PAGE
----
Neither Doherty nor White can credibly claim to have been elected to the Seanad of 2007 by popular plebiscite. Doherty was nominated to the Agricultural Panel where the quota was a paltry 89 votes. As Sinn Fein had only 58 voters it would seem Doherty had no chance.
Yet somehow Doherty topped the poll with 103 votes. How did he do that? With the help of 40 votes from the Labour Party. Sinn Fein then scratched Labour's back by supporting Alex White, who was nominated for the Cultural and Educational Panel by four Oireachtas members, including his mentor, Pat Rabbitte.
Although the quota here was 162 votes and the Labour Party had only 125 votes, Alex White was still elected. Again, how did he do that? By the Labour Party doing a deal with Sinn Fein to get White the extra 40 votes.
Arising from these meagre tots, there is something I want to share with my critics. I am proud to have been appointed to the Seanad by Bertie Ahern, a man who helped bring peace in Northern Ireland, and who was well aware I had done my bit to persuade David Trimble that the Irish Government could be trusted.
But I would not have been proud, indeed would have rejected, a Seanad seat if it meant being elected following a backroom deal with Sinn Fein. So you will not be surprised when I say that the Sinn Fein shambles is one of the sweeter aspects of the abolition result.
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Let me now summarise the state of play following the narrow No victory. Narrow or not, Enda Kenny will pay a high price for his failure. The bill is being prepared far below the surface of day-to-day politics, where middle Ireland, or what I call Moby Dick, is mulling over it all.
There will be no revolutionary result right now. That will come at the next General Election. But in minor ways the abortive abolition campaign will rebound almost immediately on its authors, Enda Kenny and Eamon Gilmore, as well as on their respective factions.
Because, of course, there is now a Kenny Fine Gael and a Lucinda Creighton Fine Gael. This will widen the fissure and facilitate the birth of a new party. Furthermore, Kenny has been personally damaged by funking the broadcasting debates in support of his own ploy.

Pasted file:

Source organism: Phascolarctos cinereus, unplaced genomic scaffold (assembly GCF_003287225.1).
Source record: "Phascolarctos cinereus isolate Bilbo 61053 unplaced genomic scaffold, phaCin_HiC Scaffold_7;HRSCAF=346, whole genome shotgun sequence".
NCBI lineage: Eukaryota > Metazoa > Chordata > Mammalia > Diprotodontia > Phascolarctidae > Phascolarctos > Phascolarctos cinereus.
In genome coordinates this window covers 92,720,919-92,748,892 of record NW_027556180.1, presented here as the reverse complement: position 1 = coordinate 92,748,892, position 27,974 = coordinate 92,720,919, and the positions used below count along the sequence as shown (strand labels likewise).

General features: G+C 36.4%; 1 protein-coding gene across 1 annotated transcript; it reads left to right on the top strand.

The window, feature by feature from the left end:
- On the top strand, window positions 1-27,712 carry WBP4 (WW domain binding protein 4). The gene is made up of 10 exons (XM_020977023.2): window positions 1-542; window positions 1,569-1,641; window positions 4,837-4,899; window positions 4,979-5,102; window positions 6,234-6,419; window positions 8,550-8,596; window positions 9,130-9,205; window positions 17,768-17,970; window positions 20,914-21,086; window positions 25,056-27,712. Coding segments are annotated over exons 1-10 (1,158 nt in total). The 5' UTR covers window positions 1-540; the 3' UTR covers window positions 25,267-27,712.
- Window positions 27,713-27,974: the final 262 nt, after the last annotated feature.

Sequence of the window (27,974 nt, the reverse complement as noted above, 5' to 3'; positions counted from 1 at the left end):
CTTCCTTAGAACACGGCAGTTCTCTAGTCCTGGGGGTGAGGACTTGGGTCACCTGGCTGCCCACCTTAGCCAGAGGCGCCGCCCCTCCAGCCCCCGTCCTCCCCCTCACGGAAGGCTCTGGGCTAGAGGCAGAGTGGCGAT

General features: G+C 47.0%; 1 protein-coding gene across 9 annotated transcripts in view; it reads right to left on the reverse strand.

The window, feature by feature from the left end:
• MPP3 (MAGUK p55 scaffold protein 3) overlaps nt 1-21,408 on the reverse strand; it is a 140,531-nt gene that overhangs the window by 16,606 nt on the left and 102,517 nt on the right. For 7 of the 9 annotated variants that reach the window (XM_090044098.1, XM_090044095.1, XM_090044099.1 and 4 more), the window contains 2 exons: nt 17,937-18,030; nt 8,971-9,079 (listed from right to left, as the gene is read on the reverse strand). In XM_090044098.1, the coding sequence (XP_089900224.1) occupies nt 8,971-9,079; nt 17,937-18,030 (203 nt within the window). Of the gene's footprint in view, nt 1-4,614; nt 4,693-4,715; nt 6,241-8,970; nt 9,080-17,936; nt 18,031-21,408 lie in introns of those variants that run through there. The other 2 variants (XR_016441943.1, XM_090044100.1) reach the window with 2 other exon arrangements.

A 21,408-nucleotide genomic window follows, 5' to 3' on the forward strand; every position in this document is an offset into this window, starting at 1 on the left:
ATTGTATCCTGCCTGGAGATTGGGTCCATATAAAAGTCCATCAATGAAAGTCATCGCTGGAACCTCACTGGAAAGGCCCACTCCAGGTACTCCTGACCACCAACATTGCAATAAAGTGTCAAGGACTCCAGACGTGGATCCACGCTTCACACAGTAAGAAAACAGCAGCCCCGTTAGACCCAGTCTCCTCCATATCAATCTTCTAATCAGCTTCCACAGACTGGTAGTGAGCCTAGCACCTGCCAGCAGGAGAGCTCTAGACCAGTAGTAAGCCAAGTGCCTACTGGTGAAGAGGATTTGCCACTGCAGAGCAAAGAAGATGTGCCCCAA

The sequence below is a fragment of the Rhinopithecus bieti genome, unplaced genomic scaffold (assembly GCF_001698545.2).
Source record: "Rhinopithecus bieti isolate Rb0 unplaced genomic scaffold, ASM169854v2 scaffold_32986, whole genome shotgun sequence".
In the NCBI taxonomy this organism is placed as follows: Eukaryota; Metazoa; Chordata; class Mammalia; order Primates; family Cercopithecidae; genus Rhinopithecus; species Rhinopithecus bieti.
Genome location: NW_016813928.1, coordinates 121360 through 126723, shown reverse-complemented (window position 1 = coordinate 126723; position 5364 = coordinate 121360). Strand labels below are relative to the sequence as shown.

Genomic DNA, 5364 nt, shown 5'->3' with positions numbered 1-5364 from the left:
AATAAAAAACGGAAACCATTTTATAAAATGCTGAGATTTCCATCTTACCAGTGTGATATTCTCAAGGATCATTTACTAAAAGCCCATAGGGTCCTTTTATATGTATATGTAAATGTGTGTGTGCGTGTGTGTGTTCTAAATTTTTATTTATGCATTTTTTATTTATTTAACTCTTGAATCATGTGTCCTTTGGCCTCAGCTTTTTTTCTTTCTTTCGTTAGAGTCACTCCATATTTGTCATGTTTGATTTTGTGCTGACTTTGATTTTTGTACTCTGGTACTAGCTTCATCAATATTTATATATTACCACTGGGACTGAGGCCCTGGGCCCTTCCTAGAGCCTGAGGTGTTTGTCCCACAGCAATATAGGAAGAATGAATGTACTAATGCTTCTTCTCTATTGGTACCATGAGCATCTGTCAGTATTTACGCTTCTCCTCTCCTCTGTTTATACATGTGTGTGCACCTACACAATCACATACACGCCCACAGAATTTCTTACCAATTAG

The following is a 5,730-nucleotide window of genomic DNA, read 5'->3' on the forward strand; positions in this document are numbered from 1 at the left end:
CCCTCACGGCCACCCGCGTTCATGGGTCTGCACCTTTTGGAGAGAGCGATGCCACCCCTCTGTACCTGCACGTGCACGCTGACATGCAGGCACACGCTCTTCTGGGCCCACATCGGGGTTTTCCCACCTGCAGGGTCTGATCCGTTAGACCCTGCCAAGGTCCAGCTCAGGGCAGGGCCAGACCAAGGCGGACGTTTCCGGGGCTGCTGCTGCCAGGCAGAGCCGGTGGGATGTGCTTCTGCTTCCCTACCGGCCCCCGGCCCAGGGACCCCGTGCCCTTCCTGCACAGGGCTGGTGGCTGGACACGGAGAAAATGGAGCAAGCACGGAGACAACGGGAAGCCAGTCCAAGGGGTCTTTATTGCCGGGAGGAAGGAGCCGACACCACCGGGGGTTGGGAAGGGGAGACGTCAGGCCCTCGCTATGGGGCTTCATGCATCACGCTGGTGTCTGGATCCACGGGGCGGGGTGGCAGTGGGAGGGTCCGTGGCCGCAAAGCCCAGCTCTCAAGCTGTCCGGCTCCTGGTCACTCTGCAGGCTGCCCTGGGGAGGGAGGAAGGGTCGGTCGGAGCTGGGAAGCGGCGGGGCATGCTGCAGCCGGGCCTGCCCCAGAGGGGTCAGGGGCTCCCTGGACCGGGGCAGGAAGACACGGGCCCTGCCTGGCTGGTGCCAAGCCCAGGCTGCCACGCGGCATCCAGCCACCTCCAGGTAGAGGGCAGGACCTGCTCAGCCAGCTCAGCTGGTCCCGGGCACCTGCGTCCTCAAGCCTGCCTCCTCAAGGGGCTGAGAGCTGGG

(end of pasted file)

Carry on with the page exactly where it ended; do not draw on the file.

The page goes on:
Recalling a Bertie Ahern blunder, Mr Kenny concealed himself in cupboards provided by his hard-pressed handlers. This has huge implications for the next General Election. Hiding will mean a hiding.
Conversely, Micheal Martin has benefited from the exposure, especially at the end of the campaign. By shifting the debate from the micro facts of Seanad reform to the macro issue of Kenny's massive majority and the arrogance of the Coalition, he provided the public with an indelible image of himself as an able and articulate contender for the title of Taoiseach.
The Tanaiste, Eamon Gilmore, is in even greater difficulty. The leafy suburbs of his constituency, like those of his Director of Elections, Minister Alex White, contain a majority of committed No voters. So I cannot see their advocacy of abolition doing them much good.
Long after the actual details of the recent revolting campaign have faded, the bad smell will linger. The philistinism and political barbarism of the ploy to stand down a public forum of free speech will not be forgotten.
Meantime, in the not too distant future we shall have what the polls keep telling us the people want: a new radical centrist party that will hold the balance of power.